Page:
On Sunday, I made the decision to boycott the NFL. I have watched with offense over the disrespect for our flag and anthem by Colin Kaeperneck and thereafter other NFL players with the culmination of the Steelers refusing to come out of the locker room. I am a tremendous supporter of Freedom and I do believe in their right to protest if they so choose. That being said, acknowledgement of that right is not a promise that I won’t take offense to how they choose to do it. I believe strongly in the right to protest. I fought for your right to do so under the 1st amendment, but my disagreement over this, has led many to call me a racist, a bigot, and someone who does not understand Freedom. I have been told on Twitter that I need to stop making this political; that the flag is merely an object and their right to kneel is protected by Freedom and I should stop being a horrible person fighting against their rights.
The problem with those statements is, they are the height of hypocrisy. Our nation is far from perfect. But when you compare our nation to thousands of years of history, there has been no nation in the history of the world that has provided more opportunity and Freedom to its citizens and immigrants than the United States of America. No company, individual, state or nation is without its blemishes and America has her fair share. But our strengths and successes far outweigh our dark times and failures. No nation on earth has given more aid and has more of it’s sons and daughters buried on foreign soil than America. No nation on earth has led more people of every race, color and creed to fame, fortune and success than here. And that Freedom and opportunity is captured in years of lives sacrificed, and that sacrifice is symbolized directly through our flag and national anthem. I know them all too well as I served 21 years in the United States Navy with the SEAL Teams. The flag and what is represents goes far beyond an object; for me, it represents honor, service and sacrifice. And I have watched it drape the coffins of too many brothers who fought for others rights to protest and live in Freedom.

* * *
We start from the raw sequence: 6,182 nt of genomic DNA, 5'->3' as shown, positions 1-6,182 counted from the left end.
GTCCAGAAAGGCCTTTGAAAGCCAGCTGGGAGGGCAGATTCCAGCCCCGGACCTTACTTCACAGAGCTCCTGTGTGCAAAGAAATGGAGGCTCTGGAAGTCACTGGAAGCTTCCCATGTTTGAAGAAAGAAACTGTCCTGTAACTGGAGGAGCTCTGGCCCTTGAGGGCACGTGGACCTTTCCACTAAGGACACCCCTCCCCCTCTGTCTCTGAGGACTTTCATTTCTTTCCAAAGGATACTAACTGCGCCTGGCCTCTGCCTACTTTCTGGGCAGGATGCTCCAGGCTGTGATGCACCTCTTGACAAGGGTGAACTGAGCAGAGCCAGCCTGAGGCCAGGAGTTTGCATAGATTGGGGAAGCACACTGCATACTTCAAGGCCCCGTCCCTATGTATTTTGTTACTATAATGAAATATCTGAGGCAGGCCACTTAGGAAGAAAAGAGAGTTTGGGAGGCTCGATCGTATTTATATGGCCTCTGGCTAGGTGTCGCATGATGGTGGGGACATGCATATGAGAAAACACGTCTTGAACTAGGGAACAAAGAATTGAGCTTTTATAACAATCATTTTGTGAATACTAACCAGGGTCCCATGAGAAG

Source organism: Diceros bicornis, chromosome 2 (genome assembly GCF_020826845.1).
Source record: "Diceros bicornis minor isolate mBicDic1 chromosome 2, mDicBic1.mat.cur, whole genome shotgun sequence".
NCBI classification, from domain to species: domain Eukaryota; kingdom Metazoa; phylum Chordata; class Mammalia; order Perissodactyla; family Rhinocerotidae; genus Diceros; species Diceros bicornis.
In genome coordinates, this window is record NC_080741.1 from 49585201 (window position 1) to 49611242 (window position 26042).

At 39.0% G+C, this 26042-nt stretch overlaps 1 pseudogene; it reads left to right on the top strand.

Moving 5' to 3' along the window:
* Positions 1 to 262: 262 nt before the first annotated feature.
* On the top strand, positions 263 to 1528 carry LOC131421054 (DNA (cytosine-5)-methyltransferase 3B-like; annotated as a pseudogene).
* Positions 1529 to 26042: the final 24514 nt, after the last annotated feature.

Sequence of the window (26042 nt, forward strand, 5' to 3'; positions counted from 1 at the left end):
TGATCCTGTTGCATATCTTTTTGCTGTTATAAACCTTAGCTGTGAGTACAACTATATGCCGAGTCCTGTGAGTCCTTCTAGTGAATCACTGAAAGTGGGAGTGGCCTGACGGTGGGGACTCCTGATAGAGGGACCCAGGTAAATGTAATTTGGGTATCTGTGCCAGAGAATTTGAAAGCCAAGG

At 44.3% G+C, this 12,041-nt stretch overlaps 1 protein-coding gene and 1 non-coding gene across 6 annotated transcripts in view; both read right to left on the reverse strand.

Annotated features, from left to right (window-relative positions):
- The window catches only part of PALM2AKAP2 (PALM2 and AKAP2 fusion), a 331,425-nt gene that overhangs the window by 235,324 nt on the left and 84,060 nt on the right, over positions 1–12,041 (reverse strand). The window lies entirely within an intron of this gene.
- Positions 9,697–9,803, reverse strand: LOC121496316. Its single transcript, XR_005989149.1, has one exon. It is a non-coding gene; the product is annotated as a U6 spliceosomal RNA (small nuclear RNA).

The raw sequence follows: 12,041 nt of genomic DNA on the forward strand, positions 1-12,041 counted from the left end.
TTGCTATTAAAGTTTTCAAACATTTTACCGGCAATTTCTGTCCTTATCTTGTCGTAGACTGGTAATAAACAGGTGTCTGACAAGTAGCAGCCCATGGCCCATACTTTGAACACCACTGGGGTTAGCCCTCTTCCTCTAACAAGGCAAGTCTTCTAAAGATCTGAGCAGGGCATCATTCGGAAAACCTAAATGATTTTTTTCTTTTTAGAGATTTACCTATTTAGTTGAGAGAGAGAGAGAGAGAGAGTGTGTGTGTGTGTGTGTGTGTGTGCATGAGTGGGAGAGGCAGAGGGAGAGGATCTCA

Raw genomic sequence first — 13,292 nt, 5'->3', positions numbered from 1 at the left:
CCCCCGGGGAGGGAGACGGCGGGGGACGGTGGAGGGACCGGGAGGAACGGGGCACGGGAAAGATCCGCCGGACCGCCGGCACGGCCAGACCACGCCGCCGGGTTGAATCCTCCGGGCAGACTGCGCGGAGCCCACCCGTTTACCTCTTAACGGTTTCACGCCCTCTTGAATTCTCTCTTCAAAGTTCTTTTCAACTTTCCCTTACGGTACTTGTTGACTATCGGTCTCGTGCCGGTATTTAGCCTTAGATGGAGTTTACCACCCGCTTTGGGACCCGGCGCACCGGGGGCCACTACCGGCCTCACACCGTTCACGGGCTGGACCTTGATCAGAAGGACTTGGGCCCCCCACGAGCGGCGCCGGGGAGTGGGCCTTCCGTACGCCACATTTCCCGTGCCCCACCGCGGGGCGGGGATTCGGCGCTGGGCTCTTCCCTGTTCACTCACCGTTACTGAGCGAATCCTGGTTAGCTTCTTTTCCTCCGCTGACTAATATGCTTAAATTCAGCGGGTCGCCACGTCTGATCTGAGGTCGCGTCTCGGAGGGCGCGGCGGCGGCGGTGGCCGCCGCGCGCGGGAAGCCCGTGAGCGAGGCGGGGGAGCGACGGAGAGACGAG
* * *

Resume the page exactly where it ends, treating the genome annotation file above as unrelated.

The National Anthem was written by Francis Scott Key during the battle of Baltimore Harbor against the British Empire. We were fighting for injustices, inequalities and the future of America. And his song fully captures that struggle and the pride he felt after a pitched battle through the night, but our flag still proudly waved the following morning. Torn, tattered, shot through, but still a representation of the fight for Freedom. This is why I take such offense to the NFL’s method of protest. Why disrespect the very nation, flag and anthem that gives you that Freedom to speak and protest? Why can’t players find more creative ways to protest instead of kneeling, turning their backs, and refusing to come out of the locker room during the anthem? Too many people have sacrificed so that those players could be on that field and play the game that they love and get paid millions to play. For those reasons, I can no longer support the NFL or anyone who disrespects our flag. And don’t try and tell me it is not meant to disrespect the flag. Unfortunately whether intentional or not, it disrespects the flag and the sacrifices made for it. If a young wounded warrior in a wheel chair can stand up in his chair on amputated legs and show respect for our nation, than there should be no able bodied American citizen who is not willing to do the same. I support your freedom to protest racial inequality but if you tell me kneeling against the flag is truly not political, than show me you believe in the greatness of America and find another way.